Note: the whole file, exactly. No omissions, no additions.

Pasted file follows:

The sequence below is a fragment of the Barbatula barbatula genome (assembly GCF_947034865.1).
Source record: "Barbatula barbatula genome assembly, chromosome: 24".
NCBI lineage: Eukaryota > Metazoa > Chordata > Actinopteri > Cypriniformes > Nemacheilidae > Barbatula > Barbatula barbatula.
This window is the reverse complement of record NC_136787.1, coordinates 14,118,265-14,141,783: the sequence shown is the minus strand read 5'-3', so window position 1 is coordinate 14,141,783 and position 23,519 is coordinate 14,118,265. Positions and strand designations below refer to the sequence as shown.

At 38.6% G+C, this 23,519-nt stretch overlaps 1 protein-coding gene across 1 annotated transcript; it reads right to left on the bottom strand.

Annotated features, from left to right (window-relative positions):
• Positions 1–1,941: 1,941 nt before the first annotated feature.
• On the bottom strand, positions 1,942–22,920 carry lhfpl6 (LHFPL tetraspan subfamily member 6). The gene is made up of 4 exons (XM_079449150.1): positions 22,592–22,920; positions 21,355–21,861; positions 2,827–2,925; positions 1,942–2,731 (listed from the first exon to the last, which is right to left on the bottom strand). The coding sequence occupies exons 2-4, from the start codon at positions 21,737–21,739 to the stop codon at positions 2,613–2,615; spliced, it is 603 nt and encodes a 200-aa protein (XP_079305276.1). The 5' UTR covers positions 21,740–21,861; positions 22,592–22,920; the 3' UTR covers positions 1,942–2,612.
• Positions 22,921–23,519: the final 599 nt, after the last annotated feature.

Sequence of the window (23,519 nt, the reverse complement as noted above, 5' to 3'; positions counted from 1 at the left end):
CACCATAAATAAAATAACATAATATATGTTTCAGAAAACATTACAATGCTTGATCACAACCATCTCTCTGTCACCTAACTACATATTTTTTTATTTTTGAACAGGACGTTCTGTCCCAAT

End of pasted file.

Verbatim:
The sequence below is a fragment of the Barbatula barbatula genome (assembly GCF_947034865.1).
Source record: "Barbatula barbatula genome assembly, chromosome: 24".
NCBI lineage: Eukaryota > Metazoa > Chordata > Actinopteri > Cypriniformes > Nemacheilidae > Barbatula > Barbatula barbatula.
This window is the reverse complement of record NC_136787.1, coordinates 14,118,265-14,141,783: the sequence shown is the minus strand read 5'-3', so window position 1 is coordinate 14,141,783 and position 23,519 is coordinate 14,118,265. Positions and strand designations below refer to the sequence as shown.

At 38.6% G+C, this 23,519-nt stretch overlaps 1 protein-coding gene across 1 annotated transcript; it reads right to left on the bottom strand.

Annotated features, from left to right (window-relative positions):
• Positions 1–1,941: 1,941 nt before the first annotated feature.
• On the bottom strand, positions 1,942–22,920 carry lhfpl6 (LHFPL tetraspan subfamily member 6). The gene is made up of 4 exons (XM_079449150.1): positions 22,592–22,920; positions 21,355–21,861; positions 2,827–2,925; positions 1,942–2,731 (listed from the first exon to the last, which is right to left on the bottom strand). The coding sequence occupies exons 2-4, from the start codon at positions 21,737–21,739 to the stop codon at positions 2,613–2,615; spliced, it is 603 nt and encodes a 200-aa protein (XP_079305276.1). The 5' UTR covers positions 21,740–21,861; positions 22,592–22,920; the 3' UTR covers positions 1,942–2,612.
• Positions 22,921–23,519: the final 599 nt, after the last annotated feature.

Sequence of the window (23,519 nt, the reverse complement as noted above, 5' to 3'; positions counted from 1 at the left end):
CACCATAAATAAAATAACATAATATATGTTTCAGAAAACATTACAATGCTTGATCACAACCATCTCTCTGTCACCTAACTACATATTTTTTTATTTTTGAACAGGACGTTCTGTCCCAAT